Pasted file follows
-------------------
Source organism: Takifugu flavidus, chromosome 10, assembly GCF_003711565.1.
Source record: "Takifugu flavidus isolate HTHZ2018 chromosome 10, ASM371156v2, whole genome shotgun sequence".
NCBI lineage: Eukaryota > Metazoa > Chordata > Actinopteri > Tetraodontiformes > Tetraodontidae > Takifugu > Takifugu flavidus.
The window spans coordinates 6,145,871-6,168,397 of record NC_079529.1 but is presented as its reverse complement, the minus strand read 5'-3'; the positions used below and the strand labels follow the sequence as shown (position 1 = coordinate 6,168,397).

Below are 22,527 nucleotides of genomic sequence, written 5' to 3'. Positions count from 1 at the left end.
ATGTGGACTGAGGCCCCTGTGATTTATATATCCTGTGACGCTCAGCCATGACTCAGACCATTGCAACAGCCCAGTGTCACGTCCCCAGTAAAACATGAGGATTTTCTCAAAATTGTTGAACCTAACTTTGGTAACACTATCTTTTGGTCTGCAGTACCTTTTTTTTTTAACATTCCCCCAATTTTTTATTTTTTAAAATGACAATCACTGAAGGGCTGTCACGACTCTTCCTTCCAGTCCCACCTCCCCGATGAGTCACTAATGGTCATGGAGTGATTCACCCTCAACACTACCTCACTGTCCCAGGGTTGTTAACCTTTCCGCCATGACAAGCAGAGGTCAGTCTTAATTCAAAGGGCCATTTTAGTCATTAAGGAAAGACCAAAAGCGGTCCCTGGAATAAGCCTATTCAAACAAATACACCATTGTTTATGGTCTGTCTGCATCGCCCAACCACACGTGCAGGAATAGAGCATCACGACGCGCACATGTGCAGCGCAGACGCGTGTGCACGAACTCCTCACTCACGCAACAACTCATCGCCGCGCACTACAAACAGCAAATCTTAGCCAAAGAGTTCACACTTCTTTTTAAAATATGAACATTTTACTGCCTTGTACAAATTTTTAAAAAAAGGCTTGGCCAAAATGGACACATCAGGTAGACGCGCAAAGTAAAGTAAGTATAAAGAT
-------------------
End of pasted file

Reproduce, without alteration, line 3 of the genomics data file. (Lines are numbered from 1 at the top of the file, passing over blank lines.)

NCBI lineage: Eukaryota > Metazoa > Chordata > Actinopteri > Tetraodontiformes > Tetraodontidae > Takifugu > Takifugu flavidus.